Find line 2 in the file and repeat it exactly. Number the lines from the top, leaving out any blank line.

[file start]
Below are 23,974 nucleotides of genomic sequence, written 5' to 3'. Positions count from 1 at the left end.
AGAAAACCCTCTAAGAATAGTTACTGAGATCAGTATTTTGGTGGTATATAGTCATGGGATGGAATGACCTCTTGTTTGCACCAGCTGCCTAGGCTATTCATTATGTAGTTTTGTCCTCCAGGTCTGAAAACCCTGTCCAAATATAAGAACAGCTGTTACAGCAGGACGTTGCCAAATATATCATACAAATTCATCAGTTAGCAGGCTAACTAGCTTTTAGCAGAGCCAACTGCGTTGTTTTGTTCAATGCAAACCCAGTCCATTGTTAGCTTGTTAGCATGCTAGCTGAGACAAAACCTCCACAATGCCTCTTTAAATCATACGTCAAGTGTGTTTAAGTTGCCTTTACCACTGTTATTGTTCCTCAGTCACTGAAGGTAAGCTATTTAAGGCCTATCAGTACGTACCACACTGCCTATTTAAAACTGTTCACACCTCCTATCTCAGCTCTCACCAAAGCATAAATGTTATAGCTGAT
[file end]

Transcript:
AGAAAACCCTCTAAGAATAGTTACTGAGATCAGTATTTTGGTGGTATATAGTCATGGGATGGAATGACCTCTTGTTTGCACCAGCTGCCTAGGCTATTCATTATGTAGTTTTGTCCTCCAGGTCTGAAAACCCTGTCCAAATATAAGAACAGCTGTTACAGCAGGACGTTGCCAAATATATCATACAAATTCATCAGTTAGCAGGCTAACTAGCTTTTAGCAGAGCCAACTGCGTTGTTTTGTTCAATGCAAACCCAGTCCATTGTTAGCTTGTTAGCATGCTAGCTGAGACAAAACCTCCACAATGCCTCTTTAAATCATACGTCAAGTGTGTTTAAGTTGCCTTTACCACTGTTATTGTTCCTCAGTCACTGAAGGTAAGCTATTTAAGGCCTATCAGTACGTACCACACTGCCTATTTAAAACTGTTCACACCTCCTATCTCAGCTCTCACCAAAGCATAAATGTTATAGCTGAT